Another stifling heat wave is on tap this week for large portions of Europe, including most of France, Spain, Portugal and the United Kingdom. Unlike the first heat wave, which ran from the end of June into early July, this event will probably also affect Scandinavia, which experienced extreme heat and a spate of related wildfires last year.

As of Monday morning Eastern time, Meteo France was predicting that Paris’s all-time highest temperature of 104.7 degrees (40.4 Celsius) will fall on Thursday. The record has stood since 1947. Computer model projections show the heat wave, known in French as la canicule, could last through Friday in Paris and much of the rest of France.

Hot, dry conditions are driving up the wildfire risk, particularly across Spain and Portugal, according to the Copernicus Climate Change Service in Europe.

The early summer heat wave set a national all-time high temperature record for France. Meteo France certified a record of 115 degrees (46 Celsius), observed in Vérargues, in southern France, as the country’s hottest temperature to date.

That was the first time in modern history that the 45-degree Celsius threshold has been exceeded, the World Meteorological Organization stated in a news release.

Unlike the previous heat wave this summer, the latest one will also envelop the United Kingdom, where forecasters for the Met Office are warning that record-high temperatures could be set through Thursday, particularly in central and eastern England where the heat will last the longest.

On Tuesday, locations in southeastern England could hit 93 degrees (34 Celsius), including in London. By Thursday, the July high-temperature record of 98 degrees (36.7 Celsius), as well as the all-time U.K. temperature record of 101.3 degrees (38.5 Celsius), could be tied or exceeded, the Met Office warns.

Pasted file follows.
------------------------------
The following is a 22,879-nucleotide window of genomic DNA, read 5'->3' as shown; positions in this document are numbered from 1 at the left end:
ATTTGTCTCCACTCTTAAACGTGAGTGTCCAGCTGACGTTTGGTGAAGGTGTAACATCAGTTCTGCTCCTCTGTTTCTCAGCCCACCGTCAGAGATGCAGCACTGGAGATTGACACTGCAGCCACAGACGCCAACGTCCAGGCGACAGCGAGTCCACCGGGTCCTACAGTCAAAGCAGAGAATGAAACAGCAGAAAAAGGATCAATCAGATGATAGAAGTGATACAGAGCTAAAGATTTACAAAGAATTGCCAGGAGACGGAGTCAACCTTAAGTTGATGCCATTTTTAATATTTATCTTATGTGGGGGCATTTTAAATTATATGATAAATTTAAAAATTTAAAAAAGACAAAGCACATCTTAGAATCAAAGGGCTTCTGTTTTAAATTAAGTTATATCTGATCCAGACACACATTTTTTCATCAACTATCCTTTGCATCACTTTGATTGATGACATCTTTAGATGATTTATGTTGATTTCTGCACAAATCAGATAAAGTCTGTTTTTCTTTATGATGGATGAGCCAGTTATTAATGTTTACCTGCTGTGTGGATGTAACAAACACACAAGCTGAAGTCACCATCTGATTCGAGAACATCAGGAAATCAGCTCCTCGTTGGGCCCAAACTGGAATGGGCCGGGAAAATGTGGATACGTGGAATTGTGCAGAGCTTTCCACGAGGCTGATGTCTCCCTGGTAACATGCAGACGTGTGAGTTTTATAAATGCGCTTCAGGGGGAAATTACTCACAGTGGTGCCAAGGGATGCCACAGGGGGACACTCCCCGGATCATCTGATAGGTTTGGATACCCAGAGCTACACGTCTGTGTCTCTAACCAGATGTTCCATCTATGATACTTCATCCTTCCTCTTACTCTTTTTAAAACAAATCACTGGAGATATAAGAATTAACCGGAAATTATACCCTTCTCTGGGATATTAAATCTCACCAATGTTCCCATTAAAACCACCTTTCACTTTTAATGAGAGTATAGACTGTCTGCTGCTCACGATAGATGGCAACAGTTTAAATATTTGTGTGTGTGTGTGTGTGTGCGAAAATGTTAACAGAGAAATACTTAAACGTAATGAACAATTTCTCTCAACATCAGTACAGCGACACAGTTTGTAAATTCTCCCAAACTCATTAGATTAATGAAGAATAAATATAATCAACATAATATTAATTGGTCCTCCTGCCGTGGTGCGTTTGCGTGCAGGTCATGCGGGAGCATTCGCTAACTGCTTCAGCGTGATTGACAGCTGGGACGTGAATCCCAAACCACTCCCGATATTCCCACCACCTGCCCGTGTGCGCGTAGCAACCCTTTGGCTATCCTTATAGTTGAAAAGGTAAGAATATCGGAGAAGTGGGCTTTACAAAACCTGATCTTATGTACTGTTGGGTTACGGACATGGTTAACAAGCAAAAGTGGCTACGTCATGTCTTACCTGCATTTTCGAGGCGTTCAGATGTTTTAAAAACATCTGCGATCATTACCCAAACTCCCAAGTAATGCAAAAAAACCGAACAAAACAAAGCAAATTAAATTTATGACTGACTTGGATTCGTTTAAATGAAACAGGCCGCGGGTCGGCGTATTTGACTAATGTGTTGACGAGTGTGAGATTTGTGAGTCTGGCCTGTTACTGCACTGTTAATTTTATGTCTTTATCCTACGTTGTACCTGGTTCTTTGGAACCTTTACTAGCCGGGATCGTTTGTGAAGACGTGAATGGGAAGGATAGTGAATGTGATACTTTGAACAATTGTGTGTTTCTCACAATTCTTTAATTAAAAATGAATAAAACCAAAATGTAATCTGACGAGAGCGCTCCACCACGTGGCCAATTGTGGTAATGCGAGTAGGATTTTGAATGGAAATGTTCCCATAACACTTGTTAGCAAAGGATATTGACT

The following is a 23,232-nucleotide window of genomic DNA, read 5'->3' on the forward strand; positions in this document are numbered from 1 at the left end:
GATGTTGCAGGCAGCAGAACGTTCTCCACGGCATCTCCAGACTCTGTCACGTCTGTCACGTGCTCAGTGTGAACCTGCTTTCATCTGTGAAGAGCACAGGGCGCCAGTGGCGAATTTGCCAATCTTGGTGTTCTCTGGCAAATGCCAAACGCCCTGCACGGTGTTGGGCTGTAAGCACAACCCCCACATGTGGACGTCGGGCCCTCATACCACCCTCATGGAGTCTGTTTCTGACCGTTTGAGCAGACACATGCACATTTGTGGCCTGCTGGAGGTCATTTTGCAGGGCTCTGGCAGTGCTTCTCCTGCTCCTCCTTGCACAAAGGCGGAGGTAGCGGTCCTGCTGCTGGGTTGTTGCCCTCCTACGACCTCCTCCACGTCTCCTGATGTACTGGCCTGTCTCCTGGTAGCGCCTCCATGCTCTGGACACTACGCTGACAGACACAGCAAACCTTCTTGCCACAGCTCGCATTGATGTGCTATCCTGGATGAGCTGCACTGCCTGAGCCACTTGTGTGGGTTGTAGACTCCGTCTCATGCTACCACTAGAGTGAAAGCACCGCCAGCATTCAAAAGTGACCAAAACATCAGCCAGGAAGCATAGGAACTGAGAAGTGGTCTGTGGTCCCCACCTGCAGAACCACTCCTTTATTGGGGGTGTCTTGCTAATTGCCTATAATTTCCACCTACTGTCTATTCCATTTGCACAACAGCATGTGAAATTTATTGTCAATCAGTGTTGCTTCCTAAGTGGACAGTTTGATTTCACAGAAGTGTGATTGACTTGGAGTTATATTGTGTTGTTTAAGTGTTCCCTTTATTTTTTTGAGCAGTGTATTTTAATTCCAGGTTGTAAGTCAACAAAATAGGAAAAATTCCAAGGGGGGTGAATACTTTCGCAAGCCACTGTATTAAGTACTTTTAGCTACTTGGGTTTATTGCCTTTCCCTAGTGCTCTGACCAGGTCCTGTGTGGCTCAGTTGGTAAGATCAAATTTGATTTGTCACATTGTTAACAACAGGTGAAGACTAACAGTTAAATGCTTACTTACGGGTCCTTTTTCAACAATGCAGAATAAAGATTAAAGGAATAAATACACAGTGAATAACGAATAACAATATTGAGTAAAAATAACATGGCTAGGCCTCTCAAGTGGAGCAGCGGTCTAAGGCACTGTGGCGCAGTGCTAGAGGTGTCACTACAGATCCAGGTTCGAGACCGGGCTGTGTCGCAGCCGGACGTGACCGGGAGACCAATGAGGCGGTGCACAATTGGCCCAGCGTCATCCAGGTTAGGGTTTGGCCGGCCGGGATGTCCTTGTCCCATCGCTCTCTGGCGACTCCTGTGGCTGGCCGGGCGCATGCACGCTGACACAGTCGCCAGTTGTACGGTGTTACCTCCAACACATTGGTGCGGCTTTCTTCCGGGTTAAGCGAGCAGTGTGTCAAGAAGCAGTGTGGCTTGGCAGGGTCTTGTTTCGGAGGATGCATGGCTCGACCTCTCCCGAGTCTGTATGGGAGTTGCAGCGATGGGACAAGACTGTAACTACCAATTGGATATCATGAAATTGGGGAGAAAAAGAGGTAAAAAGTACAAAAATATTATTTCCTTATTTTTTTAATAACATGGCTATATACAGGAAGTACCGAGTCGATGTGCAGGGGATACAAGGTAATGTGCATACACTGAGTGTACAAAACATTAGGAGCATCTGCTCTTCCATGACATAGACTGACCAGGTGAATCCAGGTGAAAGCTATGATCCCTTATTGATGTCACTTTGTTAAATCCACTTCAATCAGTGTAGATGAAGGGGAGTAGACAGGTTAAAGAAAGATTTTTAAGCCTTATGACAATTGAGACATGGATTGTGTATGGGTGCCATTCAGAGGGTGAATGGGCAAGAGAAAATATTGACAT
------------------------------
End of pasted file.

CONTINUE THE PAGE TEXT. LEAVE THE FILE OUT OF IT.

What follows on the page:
The previous all-time U.K. high-temperature record was recorded in Faversham in 2003.

The new heat wave will also extend into other parts of Europe, including Switzerland, Belgium, Germany, Denmark, Sweden and Norway, among other countries.

Extreme heat events in areas where many lack air conditioning, such as in metro London, Paris, Amsterdam and Berlin, represent a greater public health threat than similar events in areas with different infrastructure. However, heat waves occurring in midsummer, when people have become more acclimated to warmer weather, can have a less severe public health impact than that of early-season events.

Climate change is raising the odds and severity of such events

Climate science research shows that heat waves like this one are becoming more likely and more severe in many parts of the world, including Europe, as the overall climate warms because of human activities, primarily the burning of fossil fuels for energy.

For example, an analysis of the role that climate change may have played in the early-summer European heat event found that there has been “a very large increase” in the temperature of such heat waves. The report, which has not been peer-reviewed, found that a heat wave that intense is now occurring at least 10 times as frequently today as a century ago.

A groundbreaking climate study on a deadly European heat wave in 2003 found that human-caused climate change made that event twice as likely to occur as in a climate without a human-caused increase in greenhouse gas concentrations.

Studies since then have broadened the detection of the human fingerprint on extreme heat. For example, a particularly expansive study in the journal Proceedings of the National Academy of Sciences in 2017 showed that climate change has heightened the chances for record heat across more than 80 percent of the surface area of the globe where sufficient weather data is available. (The study excluded parts of the developing world because of missing data.)